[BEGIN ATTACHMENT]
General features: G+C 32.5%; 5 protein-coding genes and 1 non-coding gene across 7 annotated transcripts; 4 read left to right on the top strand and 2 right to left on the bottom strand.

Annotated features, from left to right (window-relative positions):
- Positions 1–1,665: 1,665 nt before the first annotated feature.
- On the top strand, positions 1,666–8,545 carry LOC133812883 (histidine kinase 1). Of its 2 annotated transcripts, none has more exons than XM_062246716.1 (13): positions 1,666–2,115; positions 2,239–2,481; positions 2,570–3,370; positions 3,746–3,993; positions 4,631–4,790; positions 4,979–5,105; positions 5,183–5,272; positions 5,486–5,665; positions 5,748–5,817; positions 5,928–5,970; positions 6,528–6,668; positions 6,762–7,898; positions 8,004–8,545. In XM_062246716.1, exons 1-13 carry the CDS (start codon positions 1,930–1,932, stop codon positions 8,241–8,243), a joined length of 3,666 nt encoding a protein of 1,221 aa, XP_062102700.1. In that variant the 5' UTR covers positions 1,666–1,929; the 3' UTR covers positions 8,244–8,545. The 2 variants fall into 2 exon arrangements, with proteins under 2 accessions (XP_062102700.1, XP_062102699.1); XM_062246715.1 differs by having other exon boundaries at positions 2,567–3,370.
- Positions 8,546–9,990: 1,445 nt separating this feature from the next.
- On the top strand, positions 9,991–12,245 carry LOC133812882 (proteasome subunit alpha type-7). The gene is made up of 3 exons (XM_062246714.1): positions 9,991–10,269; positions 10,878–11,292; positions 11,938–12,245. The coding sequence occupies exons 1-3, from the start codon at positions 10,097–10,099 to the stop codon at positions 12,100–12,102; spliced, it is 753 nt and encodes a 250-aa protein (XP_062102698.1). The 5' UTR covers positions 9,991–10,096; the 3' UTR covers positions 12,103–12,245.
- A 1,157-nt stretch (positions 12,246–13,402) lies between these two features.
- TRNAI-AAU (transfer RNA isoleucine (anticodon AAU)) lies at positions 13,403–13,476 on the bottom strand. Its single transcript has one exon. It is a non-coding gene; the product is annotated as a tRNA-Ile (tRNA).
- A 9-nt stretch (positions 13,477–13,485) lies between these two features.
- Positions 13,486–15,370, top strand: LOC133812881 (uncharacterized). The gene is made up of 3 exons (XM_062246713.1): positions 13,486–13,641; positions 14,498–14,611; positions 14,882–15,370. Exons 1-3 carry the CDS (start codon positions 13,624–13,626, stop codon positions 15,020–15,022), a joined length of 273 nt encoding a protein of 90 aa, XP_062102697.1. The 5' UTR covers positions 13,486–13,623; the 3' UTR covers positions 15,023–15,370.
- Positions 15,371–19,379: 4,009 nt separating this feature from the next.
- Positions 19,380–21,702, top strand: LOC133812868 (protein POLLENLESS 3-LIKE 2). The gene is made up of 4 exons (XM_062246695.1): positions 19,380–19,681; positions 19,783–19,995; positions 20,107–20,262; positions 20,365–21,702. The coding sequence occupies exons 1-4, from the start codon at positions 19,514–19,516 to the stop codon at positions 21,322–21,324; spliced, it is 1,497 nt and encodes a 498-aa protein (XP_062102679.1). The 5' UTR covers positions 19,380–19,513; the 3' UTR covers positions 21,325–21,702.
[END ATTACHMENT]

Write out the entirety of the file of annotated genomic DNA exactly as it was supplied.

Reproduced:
General features: G+C 32.5%; 5 protein-coding genes and 1 non-coding gene across 7 annotated transcripts; 4 read left to right on the top strand and 2 right to left on the bottom strand.

Annotated features, from left to right (window-relative positions):
- Positions 1–1,665: 1,665 nt before the first annotated feature.
- On the top strand, positions 1,666–8,545 carry LOC133812883 (histidine kinase 1). Of its 2 annotated transcripts, none has more exons than XM_062246716.1 (13): positions 1,666–2,115; positions 2,239–2,481; positions 2,570–3,370; positions 3,746–3,993; positions 4,631–4,790; positions 4,979–5,105; positions 5,183–5,272; positions 5,486–5,665; positions 5,748–5,817; positions 5,928–5,970; positions 6,528–6,668; positions 6,762–7,898; positions 8,004–8,545. In XM_062246716.1, exons 1-13 carry the CDS (start codon positions 1,930–1,932, stop codon positions 8,241–8,243), a joined length of 3,666 nt encoding a protein of 1,221 aa, XP_062102700.1. In that variant the 5' UTR covers positions 1,666–1,929; the 3' UTR covers positions 8,244–8,545. The 2 variants fall into 2 exon arrangements, with proteins under 2 accessions (XP_062102700.1, XP_062102699.1); XM_062246715.1 differs by having other exon boundaries at positions 2,567–3,370.
- Positions 8,546–9,990: 1,445 nt separating this feature from the next.
- On the top strand, positions 9,991–12,245 carry LOC133812882 (proteasome subunit alpha type-7). The gene is made up of 3 exons (XM_062246714.1): positions 9,991–10,269; positions 10,878–11,292; positions 11,938–12,245. The coding sequence occupies exons 1-3, from the start codon at positions 10,097–10,099 to the stop codon at positions 12,100–12,102; spliced, it is 753 nt and encodes a 250-aa protein (XP_062102698.1). The 5' UTR covers positions 9,991–10,096; the 3' UTR covers positions 12,103–12,245.
- A 1,157-nt stretch (positions 12,246–13,402) lies between these two features.
- TRNAI-AAU (transfer RNA isoleucine (anticodon AAU)) lies at positions 13,403–13,476 on the bottom strand. Its single transcript has one exon. It is a non-coding gene; the product is annotated as a tRNA-Ile (tRNA).
- A 9-nt stretch (positions 13,477–13,485) lies between these two features.
- Positions 13,486–15,370, top strand: LOC133812881 (uncharacterized). The gene is made up of 3 exons (XM_062246713.1): positions 13,486–13,641; positions 14,498–14,611; positions 14,882–15,370. Exons 1-3 carry the CDS (start codon positions 13,624–13,626, stop codon positions 15,020–15,022), a joined length of 273 nt encoding a protein of 90 aa, XP_062102697.1. The 5' UTR covers positions 13,486–13,623; the 3' UTR covers positions 15,023–15,370.
- Positions 15,371–19,379: 4,009 nt separating this feature from the next.
- Positions 19,380–21,702, top strand: LOC133812868 (protein POLLENLESS 3-LIKE 2). The gene is made up of 4 exons (XM_062246695.1): positions 19,380–19,681; positions 19,783–19,995; positions 20,107–20,262; positions 20,365–21,702. The coding sequence occupies exons 1-4, from the start codon at positions 19,514–19,516 to the stop codon at positions 21,322–21,324; spliced, it is 1,497 nt and encodes a 498-aa protein (XP_062102679.1). The 5' UTR covers positions 19,380–19,513; the 3' UTR covers positions 21,325–21,702.